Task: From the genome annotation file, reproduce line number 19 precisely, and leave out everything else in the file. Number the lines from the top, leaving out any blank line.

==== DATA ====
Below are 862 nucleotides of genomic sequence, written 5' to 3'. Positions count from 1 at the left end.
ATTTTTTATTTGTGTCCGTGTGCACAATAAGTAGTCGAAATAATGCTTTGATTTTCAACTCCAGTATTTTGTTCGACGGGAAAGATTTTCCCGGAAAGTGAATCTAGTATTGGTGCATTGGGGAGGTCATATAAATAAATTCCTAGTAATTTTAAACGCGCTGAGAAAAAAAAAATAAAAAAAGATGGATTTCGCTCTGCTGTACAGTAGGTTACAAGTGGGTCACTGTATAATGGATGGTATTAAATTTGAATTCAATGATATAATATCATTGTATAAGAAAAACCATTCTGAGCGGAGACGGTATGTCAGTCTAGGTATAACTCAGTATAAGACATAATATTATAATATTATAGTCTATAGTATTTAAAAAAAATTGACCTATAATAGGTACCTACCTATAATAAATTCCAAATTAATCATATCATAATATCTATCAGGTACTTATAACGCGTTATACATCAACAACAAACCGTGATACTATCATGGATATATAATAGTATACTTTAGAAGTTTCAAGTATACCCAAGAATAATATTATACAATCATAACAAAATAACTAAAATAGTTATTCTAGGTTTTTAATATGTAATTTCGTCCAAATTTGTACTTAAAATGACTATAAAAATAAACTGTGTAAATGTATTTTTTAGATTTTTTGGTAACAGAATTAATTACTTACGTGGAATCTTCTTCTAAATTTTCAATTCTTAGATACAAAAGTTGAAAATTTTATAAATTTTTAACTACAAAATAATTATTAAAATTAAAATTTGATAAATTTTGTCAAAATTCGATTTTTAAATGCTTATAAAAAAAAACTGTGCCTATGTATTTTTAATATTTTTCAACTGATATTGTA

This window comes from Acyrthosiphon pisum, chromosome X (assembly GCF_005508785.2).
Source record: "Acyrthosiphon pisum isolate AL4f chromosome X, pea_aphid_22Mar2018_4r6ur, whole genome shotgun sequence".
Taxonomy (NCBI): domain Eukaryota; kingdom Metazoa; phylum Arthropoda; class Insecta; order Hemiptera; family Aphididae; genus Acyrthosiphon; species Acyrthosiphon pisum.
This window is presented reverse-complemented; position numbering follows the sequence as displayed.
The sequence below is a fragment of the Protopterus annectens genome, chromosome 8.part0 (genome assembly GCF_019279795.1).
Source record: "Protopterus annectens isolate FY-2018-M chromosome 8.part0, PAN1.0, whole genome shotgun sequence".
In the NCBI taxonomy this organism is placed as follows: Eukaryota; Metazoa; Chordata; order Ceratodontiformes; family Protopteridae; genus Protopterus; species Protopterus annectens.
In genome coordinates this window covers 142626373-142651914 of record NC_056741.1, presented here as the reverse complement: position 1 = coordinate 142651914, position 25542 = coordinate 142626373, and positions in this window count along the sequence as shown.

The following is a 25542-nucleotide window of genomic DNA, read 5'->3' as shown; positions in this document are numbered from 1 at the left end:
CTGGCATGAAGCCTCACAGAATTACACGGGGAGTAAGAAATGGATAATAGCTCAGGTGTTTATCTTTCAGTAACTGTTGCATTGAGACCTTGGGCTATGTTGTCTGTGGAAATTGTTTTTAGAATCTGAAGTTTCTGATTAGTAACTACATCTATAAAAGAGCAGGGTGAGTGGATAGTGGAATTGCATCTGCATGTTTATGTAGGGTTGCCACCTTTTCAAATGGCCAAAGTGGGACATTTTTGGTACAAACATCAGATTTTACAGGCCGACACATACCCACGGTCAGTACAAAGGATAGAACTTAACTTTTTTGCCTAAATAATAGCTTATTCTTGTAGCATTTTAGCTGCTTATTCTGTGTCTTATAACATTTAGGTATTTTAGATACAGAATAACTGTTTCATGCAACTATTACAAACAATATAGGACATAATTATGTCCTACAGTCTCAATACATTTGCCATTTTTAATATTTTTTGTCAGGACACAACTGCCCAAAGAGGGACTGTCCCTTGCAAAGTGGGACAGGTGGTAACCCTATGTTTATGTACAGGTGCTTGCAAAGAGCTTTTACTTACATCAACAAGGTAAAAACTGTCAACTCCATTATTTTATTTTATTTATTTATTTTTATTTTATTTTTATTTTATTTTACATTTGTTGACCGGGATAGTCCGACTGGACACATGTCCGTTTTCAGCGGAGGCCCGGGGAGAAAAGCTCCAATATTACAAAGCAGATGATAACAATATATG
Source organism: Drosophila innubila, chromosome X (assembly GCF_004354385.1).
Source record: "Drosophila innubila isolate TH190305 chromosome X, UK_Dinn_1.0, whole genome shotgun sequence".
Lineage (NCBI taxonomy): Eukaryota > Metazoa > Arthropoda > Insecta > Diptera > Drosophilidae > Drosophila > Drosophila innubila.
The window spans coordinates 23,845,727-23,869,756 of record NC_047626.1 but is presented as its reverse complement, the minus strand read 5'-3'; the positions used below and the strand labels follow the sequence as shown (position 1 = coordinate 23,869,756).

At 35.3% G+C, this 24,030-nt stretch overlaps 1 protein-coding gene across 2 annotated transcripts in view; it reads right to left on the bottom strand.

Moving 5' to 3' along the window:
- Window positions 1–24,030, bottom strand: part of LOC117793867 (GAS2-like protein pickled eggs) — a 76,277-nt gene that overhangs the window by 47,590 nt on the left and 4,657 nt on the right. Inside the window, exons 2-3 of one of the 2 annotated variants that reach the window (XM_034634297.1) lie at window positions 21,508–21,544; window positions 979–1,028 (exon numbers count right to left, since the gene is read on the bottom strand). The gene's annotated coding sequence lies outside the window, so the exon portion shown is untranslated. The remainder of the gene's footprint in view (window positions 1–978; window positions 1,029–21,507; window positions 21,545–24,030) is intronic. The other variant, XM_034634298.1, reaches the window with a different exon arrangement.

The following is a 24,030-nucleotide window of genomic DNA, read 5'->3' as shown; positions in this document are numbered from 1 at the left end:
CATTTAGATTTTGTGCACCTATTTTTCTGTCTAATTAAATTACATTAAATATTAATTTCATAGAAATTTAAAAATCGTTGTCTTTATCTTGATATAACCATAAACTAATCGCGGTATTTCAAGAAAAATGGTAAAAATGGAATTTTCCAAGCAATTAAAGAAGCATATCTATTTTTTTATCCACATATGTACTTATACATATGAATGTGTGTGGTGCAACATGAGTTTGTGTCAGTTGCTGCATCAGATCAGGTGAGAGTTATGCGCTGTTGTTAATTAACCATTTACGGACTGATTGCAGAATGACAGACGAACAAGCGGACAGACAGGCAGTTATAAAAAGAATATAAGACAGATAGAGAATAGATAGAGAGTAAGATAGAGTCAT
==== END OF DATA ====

- Window positions 1–24,030, bottom strand: part of LOC117793867 (GAS2-like protein pickled eggs) — a 76,277-nt gene that overhangs the window by 47,590 nt on the left and 4,657 nt on the right. Inside the window, exons 2-3 of one of the 2 annotated variants that reach the window (XM_034634297.1) lie at window positions 21,508–21,544; window positions 979–1,028 (exon numbers count right to left, since the gene is read on the bottom strand). The gene's annotated coding sequence lies outside the window, so the exon portion shown is untranslated. The remainder of the gene's footprint in view (window positions 1–978; window positions 1,029–21,507; window positions 21,545–24,030) is intronic. The other variant, XM_034634298.1, reaches the window with a different exon arrangement.